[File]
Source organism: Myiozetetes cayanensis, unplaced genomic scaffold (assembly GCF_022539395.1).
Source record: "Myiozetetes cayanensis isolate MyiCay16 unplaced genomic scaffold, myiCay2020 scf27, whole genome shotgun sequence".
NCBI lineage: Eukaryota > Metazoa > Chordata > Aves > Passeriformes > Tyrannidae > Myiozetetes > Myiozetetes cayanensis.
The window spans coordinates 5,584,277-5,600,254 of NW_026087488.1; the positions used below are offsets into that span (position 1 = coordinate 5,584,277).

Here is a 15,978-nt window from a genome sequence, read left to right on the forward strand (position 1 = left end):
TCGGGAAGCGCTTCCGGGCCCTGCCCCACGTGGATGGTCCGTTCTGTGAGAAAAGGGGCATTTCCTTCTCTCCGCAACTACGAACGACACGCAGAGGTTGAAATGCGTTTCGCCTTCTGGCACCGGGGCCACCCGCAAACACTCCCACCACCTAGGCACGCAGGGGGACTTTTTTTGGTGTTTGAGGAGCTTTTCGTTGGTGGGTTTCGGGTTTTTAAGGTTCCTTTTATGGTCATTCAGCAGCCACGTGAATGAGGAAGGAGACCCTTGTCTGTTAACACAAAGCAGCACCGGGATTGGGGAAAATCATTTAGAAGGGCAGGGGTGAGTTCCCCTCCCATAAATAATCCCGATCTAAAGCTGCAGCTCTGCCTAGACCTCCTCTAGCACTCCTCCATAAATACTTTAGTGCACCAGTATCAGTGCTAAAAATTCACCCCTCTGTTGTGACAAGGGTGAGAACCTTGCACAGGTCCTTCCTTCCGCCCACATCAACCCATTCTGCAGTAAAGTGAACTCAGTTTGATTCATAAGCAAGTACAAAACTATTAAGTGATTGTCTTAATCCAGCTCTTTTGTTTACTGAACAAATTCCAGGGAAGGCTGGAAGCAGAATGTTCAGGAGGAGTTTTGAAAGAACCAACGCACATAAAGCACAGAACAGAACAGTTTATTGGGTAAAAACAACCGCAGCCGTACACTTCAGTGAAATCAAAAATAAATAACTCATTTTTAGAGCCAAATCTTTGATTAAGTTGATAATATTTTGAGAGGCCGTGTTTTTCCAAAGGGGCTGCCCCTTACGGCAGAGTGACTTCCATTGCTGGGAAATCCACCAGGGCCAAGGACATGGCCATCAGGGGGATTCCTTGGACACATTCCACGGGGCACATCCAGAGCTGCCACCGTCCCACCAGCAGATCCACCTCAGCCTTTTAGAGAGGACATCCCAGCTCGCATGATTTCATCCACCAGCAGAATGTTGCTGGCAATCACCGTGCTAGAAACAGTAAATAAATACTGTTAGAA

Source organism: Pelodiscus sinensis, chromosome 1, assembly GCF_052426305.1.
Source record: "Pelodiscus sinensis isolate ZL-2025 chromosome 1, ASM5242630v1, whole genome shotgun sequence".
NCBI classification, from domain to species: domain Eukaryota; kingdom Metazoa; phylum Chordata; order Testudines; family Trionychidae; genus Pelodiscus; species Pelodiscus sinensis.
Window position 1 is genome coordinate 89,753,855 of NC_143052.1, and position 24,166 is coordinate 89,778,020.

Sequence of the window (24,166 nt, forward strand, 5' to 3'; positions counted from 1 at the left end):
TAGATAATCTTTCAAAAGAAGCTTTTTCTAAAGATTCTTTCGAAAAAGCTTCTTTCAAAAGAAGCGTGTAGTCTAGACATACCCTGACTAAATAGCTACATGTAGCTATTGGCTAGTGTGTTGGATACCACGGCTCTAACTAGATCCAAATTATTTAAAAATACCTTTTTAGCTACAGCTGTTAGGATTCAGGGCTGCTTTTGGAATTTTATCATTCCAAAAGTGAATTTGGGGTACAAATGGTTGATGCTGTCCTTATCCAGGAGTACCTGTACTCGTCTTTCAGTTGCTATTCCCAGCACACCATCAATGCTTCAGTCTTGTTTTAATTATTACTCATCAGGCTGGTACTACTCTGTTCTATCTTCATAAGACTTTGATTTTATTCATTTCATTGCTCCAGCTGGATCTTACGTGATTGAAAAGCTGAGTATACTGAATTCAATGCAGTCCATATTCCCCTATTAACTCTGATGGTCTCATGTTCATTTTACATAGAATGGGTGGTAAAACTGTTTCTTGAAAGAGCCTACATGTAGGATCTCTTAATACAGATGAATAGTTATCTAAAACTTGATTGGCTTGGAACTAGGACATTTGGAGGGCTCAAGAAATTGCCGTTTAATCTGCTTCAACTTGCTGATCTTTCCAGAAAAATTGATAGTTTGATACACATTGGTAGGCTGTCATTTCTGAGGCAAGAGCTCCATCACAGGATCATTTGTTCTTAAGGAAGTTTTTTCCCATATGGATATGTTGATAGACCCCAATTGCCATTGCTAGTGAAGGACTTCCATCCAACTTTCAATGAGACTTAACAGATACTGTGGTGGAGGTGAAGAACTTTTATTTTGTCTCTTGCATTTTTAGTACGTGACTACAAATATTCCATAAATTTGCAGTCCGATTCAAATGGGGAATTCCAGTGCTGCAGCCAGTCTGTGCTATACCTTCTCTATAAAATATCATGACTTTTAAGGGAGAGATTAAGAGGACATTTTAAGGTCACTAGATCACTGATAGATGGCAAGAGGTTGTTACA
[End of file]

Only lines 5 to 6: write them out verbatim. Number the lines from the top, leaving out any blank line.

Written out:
Here is a 15,978-nt window from a genome sequence, read left to right on the forward strand (position 1 = left end):
TCGGGAAGCGCTTCCGGGCCCTGCCCCACGTGGATGGTCCGTTCTGTGAGAAAAGGGGCATTTCCTTCTCTCCGCAACTACGAACGACACGCAGAGGTTGAAATGCGTTTCGCCTTCTGGCACCGGGGCCACCCGCAAACACTCCCACCACCTAGGCACGCAGGGGGACTTTTTTTGGTGTTTGAGGAGCTTTTCGTTGGTGGGTTTCGGGTTTTTAAGGTTCCTTTTATGGTCATTCAGCAGCCACGTGAATGAGGAAGGAGACCCTTGTCTGTTAACACAAAGCAGCACCGGGATTGGGGAAAATCATTTAGAAGGGCAGGGGTGAGTTCCCCTCCCATAAATAATCCCGATCTAAAGCTGCAGCTCTGCCTAGACCTCCTCTAGCACTCCTCCATAAATACTTTAGTGCACCAGTATCAGTGCTAAAAATTCACCCCTCTGTTGTGACAAGGGTGAGAACCTTGCACAGGTCCTTCCTTCCGCCCACATCAACCCATTCTGCAGTAAAGTGAACTCAGTTTGATTCATAAGCAAGTACAAAACTATTAAGTGATTGTCTTAATCCAGCTCTTTTGTTTACTGAACAAATTCCAGGGAAGGCTGGAAGCAGAATGTTCAGGAGGAGTTTTGAAAGAACCAACGCACATAAAGCACAGAACAGAACAGTTTATTGGGTAAAAACAACCGCAGCCGTACACTTCAGTGAAATCAAAAATAAATAACTCATTTTTAGAGCCAAATCTTTGATTAAGTTGATAATATTTTGAGAGGCCGTGTTTTTCCAAAGGGGCTGCCCCTTACGGCAGAGTGACTTCCATTGCTGGGAAATCCACCAGGGCCAAGGACATGGCCATCAGGGGGATTCCTTGGACACATTCCACGGGGCACATCCAGAGCTGCCACCGTCCCACCAGCAGATCCACCTCAGCCTTTTAGAGAGGACATCCCAGCTCGCATGATTTCATCCACCAGCAGAATGTTGCTGGCAATCACCGTGCTAGAAACAGTAAATAAATACTGTTAGAA